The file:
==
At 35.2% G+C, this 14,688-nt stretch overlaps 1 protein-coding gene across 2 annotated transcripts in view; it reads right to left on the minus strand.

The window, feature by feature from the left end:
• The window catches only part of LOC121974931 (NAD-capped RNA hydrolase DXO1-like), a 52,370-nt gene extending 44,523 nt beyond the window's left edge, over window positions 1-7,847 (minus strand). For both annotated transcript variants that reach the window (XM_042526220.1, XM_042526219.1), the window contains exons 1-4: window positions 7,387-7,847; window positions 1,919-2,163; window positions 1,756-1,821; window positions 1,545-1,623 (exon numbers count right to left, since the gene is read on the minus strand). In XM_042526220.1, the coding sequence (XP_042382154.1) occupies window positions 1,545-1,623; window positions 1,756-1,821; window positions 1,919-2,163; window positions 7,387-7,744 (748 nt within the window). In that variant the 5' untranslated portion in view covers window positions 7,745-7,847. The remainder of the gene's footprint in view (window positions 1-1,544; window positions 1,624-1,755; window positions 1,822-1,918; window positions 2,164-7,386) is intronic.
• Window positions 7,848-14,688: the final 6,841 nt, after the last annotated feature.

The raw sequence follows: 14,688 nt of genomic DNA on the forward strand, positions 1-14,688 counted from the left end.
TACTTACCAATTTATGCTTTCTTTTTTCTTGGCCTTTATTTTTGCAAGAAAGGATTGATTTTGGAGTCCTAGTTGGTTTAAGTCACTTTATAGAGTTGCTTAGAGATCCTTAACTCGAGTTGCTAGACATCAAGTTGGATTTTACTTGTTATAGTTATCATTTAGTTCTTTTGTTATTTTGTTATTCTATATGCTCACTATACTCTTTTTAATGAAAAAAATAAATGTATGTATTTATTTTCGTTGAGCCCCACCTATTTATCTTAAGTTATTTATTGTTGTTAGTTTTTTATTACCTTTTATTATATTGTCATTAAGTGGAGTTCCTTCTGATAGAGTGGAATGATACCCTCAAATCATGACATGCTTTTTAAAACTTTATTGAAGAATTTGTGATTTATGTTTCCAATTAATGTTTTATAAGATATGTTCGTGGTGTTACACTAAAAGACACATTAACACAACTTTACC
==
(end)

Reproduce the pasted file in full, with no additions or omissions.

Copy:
At 35.2% G+C, this 14,688-nt stretch overlaps 1 protein-coding gene across 2 annotated transcripts in view; it reads right to left on the minus strand.

The window, feature by feature from the left end:
• The window catches only part of LOC121974931 (NAD-capped RNA hydrolase DXO1-like), a 52,370-nt gene extending 44,523 nt beyond the window's left edge, over window positions 1-7,847 (minus strand). For both annotated transcript variants that reach the window (XM_042526220.1, XM_042526219.1), the window contains exons 1-4: window positions 7,387-7,847; window positions 1,919-2,163; window positions 1,756-1,821; window positions 1,545-1,623 (exon numbers count right to left, since the gene is read on the minus strand). In XM_042526220.1, the coding sequence (XP_042382154.1) occupies window positions 1,545-1,623; window positions 1,756-1,821; window positions 1,919-2,163; window positions 7,387-7,744 (748 nt within the window). In that variant the 5' untranslated portion in view covers window positions 7,745-7,847. The remainder of the gene's footprint in view (window positions 1-1,544; window positions 1,624-1,755; window positions 1,822-1,918; window positions 2,164-7,386) is intronic.
• Window positions 7,848-14,688: the final 6,841 nt, after the last annotated feature.

The raw sequence follows: 14,688 nt of genomic DNA on the forward strand, positions 1-14,688 counted from the left end.
TACTTACCAATTTATGCTTTCTTTTTTCTTGGCCTTTATTTTTGCAAGAAAGGATTGATTTTGGAGTCCTAGTTGGTTTAAGTCACTTTATAGAGTTGCTTAGAGATCCTTAACTCGAGTTGCTAGACATCAAGTTGGATTTTACTTGTTATAGTTATCATTTAGTTCTTTTGTTATTTTGTTATTCTATATGCTCACTATACTCTTTTTAATGAAAAAAATAAATGTATGTATTTATTTTCGTTGAGCCCCACCTATTTATCTTAAGTTATTTATTGTTGTTAGTTTTTTATTACCTTTTATTATATTGTCATTAAGTGGAGTTCCTTCTGATAGAGTGGAATGATACCCTCAAATCATGACATGCTTTTTAAAACTTTATTGAAGAATTTGTGATTTATGTTTCCAATTAATGTTTTATAAGATATGTTCGTGGTGTTACACTAAAAGACACATTAACACAACTTTACC